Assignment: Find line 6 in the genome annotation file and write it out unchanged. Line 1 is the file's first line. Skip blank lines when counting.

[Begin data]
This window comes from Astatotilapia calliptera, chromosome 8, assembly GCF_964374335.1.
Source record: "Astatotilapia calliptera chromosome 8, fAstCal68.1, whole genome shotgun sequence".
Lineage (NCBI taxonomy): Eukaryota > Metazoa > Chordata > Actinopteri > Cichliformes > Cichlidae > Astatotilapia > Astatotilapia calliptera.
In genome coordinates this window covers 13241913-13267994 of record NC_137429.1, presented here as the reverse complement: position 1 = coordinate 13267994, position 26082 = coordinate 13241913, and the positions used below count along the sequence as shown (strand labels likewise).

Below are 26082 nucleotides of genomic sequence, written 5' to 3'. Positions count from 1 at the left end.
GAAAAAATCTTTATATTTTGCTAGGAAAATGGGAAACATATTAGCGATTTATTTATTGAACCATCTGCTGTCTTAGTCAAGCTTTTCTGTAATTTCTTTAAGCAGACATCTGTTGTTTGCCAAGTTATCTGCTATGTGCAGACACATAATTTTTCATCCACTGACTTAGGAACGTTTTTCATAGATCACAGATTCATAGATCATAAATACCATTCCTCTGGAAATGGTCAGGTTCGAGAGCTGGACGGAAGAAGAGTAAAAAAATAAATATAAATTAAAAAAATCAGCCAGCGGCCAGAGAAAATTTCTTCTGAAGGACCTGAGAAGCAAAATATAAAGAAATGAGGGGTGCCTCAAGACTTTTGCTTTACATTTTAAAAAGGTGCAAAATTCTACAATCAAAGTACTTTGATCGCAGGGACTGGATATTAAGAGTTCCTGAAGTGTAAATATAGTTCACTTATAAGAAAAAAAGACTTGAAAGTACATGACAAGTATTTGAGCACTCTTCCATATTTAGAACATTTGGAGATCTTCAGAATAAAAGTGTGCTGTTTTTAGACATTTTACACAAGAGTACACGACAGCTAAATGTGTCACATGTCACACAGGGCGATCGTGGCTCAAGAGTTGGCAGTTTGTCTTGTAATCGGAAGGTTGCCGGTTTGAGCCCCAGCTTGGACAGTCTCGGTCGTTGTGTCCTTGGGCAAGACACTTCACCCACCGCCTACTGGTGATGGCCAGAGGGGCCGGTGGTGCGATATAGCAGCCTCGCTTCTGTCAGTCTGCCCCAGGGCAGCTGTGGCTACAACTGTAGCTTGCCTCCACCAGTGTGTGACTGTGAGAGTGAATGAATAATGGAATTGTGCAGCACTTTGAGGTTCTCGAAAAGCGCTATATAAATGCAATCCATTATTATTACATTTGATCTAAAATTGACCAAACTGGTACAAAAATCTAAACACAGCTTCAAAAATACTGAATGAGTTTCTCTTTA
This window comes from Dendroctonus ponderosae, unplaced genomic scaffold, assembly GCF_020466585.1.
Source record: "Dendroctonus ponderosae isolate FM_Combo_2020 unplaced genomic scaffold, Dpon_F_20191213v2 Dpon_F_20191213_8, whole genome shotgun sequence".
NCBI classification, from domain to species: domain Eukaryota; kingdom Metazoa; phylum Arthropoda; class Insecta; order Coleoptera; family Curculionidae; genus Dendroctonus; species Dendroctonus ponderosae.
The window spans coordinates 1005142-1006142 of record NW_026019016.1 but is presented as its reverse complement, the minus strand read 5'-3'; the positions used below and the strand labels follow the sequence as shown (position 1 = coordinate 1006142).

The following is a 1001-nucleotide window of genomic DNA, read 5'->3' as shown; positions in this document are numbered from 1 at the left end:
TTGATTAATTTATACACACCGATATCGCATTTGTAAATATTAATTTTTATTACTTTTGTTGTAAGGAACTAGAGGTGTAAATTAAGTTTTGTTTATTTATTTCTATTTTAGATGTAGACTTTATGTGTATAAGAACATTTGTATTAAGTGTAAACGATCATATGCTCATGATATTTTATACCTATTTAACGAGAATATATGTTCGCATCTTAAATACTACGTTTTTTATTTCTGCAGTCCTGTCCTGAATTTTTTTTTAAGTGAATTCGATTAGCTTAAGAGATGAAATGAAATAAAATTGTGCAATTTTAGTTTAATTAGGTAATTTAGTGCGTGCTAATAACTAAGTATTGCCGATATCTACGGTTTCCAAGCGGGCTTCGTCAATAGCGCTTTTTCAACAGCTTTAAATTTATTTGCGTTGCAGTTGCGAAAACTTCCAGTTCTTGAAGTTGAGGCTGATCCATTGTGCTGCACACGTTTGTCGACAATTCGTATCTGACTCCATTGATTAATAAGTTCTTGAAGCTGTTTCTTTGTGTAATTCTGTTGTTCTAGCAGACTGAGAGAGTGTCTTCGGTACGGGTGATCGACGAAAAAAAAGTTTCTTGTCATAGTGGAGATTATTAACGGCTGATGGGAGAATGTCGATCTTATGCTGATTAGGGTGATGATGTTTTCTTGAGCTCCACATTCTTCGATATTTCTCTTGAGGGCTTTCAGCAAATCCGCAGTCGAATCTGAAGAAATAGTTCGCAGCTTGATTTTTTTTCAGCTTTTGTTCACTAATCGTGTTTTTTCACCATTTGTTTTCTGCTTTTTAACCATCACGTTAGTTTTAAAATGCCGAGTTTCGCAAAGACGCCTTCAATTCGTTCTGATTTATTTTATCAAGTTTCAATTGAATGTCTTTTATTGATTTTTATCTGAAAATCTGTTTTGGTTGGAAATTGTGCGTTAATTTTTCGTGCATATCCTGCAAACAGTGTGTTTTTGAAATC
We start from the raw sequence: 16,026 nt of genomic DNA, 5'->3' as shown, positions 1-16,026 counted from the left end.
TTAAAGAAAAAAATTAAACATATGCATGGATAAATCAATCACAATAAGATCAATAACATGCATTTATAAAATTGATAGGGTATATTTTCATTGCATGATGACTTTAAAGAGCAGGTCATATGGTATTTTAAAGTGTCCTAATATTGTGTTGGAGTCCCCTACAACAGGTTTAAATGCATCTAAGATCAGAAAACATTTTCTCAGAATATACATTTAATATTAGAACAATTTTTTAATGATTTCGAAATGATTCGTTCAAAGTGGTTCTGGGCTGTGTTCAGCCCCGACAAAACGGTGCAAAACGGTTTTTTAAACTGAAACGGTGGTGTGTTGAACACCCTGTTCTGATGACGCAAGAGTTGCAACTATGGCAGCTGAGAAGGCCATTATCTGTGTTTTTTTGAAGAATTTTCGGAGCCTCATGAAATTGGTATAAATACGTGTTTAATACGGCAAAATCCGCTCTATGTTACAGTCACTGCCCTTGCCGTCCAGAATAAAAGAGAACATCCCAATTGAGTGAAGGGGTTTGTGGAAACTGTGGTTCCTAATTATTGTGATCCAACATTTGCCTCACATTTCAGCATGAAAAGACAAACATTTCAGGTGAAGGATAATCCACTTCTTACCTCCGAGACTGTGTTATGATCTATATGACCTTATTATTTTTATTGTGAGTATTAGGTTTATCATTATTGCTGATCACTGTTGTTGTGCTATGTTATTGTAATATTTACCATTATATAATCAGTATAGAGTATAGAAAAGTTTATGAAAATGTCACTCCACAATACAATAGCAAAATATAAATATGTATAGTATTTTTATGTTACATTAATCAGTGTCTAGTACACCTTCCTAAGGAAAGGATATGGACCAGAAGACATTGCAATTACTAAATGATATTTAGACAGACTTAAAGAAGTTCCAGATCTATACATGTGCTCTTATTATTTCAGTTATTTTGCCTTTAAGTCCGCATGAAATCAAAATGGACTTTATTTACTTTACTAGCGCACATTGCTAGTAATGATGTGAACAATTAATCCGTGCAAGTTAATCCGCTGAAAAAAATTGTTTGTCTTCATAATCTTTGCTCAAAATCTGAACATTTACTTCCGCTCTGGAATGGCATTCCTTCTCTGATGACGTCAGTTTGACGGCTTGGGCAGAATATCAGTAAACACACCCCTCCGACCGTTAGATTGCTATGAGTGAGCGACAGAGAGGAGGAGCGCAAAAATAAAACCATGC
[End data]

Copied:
GAAAAAATCTTTATATTTTGCTAGGAAAATGGGAAACATATTAGCGATTTATTTATTGAACCATCTGCTGTCTTAGTCAAGCTTTTCTGTAATTTCTTTAAGCAGACATCTGTTGTTTGCCAAGTTATCTGCTATGTGCAGACACATAATTTTTCATCCACTGACTTAGGAACGTTTTTCATAGATCACAGATTCATAGATCATAAATACCATTCCTCTGGAAATGGTCAGGTTCGAGAGCTGGACGGAAGAAGAGTAAAAAAATAAATATAAATTAAAAAAATCAGCCAGCGGCCAGAGAAAATTTCTTCTGAAGGACCTGAGAAGCAAAATATAAAGAAATGAGGGGTGCCTCAAGACTTTTGCTTTACATTTTAAAAAGGTGCAAAATTCTACAATCAAAGTACTTTGATCGCAGGGACTGGATATTAAGAGTTCCTGAAGTGTAAATATAGTTCACTTATAAGAAAAAAAGACTTGAAAGTACATGACAAGTATTTGAGCACTCTTCCATATTTAGAACATTTGGAGATCTTCAGAATAAAAGTGTGCTGTTTTTAGACATTTTACACAAGAGTACACGACAGCTAAATGTGTCACATGTCACACAGGGCGATCGTGGCTCAAGAGTTGGCAGTTTGTCTTGTAATCGGAAGGTTGCCGGTTTGAGCCCCAGCTTGGACAGTCTCGGTCGTTGTGTCCTTGGGCAAGACACTTCACCCACCGCCTACTGGTGATGGCCAGAGGGGCCGGTGGTGCGATATAGCAGCCTCGCTTCTGTCAGTCTGCCCCAGGGCAGCTGTGGCTACAACTGTAGCTTGCCTCCACCAGTGTGTGACTGTGAGAGTGAATGAATAATGGAATTGTGCAGCACTTTGAGGTTCTCGAAAAGCGCTATATAAATGCAATCCATTATTATTACATTTGATCTAAAATTGACCAAACTGGTACAAAAATCTAAACACAGCTTCAAAAATACTGAATGAGTTTCTCTTTA